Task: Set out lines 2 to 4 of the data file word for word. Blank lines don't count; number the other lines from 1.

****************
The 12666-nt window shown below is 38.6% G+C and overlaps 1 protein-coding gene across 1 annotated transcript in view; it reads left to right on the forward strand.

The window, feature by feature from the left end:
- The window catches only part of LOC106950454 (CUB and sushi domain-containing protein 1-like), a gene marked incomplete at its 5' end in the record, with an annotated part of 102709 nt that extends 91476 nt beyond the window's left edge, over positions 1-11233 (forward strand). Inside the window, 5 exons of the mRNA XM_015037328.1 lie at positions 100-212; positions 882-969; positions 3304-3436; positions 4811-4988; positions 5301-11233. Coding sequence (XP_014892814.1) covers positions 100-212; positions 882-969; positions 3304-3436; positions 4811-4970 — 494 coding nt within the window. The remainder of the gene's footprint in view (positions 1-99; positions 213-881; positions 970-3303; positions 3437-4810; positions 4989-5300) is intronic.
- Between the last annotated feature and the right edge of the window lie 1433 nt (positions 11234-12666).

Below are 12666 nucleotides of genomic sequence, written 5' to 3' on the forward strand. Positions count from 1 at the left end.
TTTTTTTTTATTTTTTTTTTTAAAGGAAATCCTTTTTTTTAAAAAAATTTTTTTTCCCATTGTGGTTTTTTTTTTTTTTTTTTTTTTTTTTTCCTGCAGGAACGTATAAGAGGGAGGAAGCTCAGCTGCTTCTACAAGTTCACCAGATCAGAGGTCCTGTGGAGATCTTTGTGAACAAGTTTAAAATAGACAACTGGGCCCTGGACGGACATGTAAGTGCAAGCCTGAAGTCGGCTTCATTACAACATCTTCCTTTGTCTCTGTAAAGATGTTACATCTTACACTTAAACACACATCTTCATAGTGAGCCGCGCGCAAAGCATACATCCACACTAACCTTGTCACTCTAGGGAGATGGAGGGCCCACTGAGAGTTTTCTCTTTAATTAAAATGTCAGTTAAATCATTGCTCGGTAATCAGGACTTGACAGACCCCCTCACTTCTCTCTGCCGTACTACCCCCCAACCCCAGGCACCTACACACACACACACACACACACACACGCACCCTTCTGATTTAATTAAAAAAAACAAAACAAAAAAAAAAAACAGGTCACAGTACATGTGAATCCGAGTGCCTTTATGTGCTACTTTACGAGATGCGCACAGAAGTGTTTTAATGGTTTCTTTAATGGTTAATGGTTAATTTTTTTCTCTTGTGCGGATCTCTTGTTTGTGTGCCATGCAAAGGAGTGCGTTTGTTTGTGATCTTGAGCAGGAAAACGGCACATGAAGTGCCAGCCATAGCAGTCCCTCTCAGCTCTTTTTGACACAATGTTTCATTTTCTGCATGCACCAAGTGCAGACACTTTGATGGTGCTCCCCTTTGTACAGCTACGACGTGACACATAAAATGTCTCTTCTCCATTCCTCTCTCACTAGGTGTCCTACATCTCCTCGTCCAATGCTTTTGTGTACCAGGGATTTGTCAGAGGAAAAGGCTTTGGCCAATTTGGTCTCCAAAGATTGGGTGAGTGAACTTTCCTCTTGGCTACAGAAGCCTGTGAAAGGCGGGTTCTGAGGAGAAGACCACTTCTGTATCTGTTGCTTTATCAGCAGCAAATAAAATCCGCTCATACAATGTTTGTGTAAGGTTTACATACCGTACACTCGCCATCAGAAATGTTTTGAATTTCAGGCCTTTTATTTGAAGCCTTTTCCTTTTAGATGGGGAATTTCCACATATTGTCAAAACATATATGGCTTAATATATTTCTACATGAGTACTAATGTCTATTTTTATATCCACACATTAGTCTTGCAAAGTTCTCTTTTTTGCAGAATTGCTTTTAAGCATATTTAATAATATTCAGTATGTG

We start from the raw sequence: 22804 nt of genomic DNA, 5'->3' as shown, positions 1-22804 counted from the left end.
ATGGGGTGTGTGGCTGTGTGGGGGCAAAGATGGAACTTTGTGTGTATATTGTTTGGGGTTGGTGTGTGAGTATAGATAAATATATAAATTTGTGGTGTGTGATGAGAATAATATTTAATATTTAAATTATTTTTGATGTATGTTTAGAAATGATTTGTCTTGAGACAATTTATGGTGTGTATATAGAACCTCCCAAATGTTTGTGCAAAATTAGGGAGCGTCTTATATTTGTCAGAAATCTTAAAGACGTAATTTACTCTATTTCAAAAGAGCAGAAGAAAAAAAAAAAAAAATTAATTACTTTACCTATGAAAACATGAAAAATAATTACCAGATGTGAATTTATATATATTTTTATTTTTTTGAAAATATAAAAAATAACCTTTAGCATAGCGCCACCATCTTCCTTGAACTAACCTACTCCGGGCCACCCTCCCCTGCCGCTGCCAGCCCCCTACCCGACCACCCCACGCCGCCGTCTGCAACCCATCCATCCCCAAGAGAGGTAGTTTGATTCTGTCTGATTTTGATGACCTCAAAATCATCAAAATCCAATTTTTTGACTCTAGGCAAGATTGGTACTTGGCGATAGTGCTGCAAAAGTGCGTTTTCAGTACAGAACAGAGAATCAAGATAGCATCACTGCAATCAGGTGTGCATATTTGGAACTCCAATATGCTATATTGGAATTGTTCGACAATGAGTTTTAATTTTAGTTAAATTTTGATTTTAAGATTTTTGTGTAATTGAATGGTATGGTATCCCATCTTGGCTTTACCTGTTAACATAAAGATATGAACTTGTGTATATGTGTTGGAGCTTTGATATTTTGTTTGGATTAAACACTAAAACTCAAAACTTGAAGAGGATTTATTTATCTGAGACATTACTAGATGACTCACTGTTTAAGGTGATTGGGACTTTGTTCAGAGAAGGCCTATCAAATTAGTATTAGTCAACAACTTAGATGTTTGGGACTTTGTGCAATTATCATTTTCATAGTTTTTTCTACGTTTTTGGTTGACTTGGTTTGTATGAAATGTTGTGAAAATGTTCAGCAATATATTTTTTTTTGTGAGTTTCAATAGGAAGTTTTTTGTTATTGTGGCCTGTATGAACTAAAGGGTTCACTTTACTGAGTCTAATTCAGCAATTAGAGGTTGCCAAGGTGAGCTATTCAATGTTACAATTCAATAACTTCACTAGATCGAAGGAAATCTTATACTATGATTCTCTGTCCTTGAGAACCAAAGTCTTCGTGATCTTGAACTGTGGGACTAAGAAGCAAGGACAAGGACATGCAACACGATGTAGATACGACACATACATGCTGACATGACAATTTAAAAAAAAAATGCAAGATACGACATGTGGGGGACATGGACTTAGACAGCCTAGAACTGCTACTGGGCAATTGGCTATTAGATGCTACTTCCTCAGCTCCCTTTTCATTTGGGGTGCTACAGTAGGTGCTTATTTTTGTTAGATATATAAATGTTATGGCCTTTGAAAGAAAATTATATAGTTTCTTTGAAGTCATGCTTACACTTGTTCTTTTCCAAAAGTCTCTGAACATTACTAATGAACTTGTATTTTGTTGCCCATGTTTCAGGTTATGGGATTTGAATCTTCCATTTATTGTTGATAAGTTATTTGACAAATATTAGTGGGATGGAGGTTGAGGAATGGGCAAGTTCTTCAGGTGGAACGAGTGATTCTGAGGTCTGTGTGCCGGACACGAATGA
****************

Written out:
The window, feature by feature from the left end:
- The window catches only part of LOC106950454 (CUB and sushi domain-containing protein 1-like), a gene marked incomplete at its 5' end in the record, with an annotated part of 102709 nt that extends 91476 nt beyond the window's left edge, over positions 1-11233 (forward strand). Inside the window, 5 exons of the mRNA XM_015037328.1 lie at positions 100-212; positions 882-969; positions 3304-3436; positions 4811-4988; positions 5301-11233. Coding sequence (XP_014892814.1) covers positions 100-212; positions 882-969; positions 3304-3436; positions 4811-4970 — 494 coding nt within the window. The remainder of the gene's footprint in view (positions 1-99; positions 213-881; positions 970-3303; positions 3437-4810; positions 4989-5300) is intronic.
- Between the last annotated feature and the right edge of the window lie 1433 nt (positions 11234-12666).